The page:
[00112] In some embodiments, the flavoring agent may be added separately from the powdered cannabis extract. For example, in some embodiments, the powdered cannabis extract is added using a first hopper and the flavoring agent is added using a second hopper. [00113] In some embodiments, the flavoring agent and the powdered cannabis extract are added to a common compartment within the container. That is, the flavoring agent and the cannabis may contact one another within the container since there is no physical barrier separating the flavoring agent and the cannabis within the container. In other embodiments, the container may be constructed with a physical barrier which separates the interior space of the container into multiple chambers. One of those chambers may store the powdered cannabis extract while the other may store the flavoring agent.

[00114] Furthermore, in some embodiments, an emulsifier is added to the container. The emulsifier may be lecithin, for example. When a beverage is created using the single-serve container, the emulsifier allows the extract droplets containing the cannabinoids to disperse within the beverage to create a more homogeneous and palatable beverage.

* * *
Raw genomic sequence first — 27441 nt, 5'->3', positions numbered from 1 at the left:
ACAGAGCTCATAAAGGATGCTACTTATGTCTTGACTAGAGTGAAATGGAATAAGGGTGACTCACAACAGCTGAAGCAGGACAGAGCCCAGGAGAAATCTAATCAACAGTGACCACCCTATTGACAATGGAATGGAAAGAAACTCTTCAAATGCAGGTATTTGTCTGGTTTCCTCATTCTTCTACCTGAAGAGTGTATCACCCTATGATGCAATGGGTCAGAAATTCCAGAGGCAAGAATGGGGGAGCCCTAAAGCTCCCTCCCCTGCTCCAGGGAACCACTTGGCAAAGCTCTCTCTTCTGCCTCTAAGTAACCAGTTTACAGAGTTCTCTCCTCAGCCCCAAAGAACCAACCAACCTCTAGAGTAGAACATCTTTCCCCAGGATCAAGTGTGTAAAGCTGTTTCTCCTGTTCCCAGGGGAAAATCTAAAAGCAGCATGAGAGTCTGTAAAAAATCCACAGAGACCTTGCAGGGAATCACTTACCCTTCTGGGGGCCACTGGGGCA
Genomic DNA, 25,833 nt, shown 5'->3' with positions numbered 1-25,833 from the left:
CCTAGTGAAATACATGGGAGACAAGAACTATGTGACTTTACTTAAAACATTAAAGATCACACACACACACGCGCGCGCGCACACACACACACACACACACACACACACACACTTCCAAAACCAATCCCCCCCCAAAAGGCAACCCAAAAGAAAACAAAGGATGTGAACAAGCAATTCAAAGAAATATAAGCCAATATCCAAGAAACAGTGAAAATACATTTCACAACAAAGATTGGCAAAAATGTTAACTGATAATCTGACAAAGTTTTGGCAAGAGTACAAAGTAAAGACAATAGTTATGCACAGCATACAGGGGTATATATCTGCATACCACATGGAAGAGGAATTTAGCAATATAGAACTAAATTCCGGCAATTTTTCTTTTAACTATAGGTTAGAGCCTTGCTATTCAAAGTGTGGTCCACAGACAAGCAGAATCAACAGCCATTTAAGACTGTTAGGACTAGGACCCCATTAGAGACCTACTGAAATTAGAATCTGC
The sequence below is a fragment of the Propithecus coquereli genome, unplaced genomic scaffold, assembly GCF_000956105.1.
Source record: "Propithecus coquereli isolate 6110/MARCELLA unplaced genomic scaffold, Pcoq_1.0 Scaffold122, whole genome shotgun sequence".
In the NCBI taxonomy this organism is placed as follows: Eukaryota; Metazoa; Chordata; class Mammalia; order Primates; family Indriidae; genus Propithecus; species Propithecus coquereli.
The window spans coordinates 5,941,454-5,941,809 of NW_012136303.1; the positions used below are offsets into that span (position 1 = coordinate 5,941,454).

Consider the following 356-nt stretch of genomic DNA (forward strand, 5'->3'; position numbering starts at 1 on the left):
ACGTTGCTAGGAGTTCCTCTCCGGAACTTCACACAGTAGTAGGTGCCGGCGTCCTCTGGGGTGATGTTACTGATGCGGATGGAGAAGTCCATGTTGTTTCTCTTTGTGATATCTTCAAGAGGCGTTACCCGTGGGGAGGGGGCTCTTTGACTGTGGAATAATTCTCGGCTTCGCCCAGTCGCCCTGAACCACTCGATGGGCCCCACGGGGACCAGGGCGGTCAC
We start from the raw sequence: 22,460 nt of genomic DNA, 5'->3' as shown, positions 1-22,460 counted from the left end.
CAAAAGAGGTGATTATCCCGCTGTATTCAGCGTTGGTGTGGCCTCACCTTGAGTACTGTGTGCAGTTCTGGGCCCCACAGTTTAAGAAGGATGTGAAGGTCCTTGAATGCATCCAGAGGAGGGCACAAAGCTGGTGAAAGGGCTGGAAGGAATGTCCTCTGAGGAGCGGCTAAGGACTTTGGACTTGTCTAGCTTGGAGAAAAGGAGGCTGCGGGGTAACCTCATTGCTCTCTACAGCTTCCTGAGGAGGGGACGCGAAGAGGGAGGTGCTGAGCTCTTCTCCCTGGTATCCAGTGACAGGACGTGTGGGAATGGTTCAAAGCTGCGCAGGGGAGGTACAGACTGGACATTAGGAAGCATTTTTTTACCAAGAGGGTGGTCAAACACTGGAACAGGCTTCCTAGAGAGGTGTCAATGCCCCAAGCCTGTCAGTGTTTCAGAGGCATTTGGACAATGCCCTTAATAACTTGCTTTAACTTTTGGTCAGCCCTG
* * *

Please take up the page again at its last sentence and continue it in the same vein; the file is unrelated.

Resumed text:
[00115] In some embodiments, two or more ingredients may be premixed prior to operation 1008 of the method 1000. For example, the powdered cannabis extract may be pre-mixed with the flavoring agent and the pre-mixture could then be added to the single-serve container at operation 1008.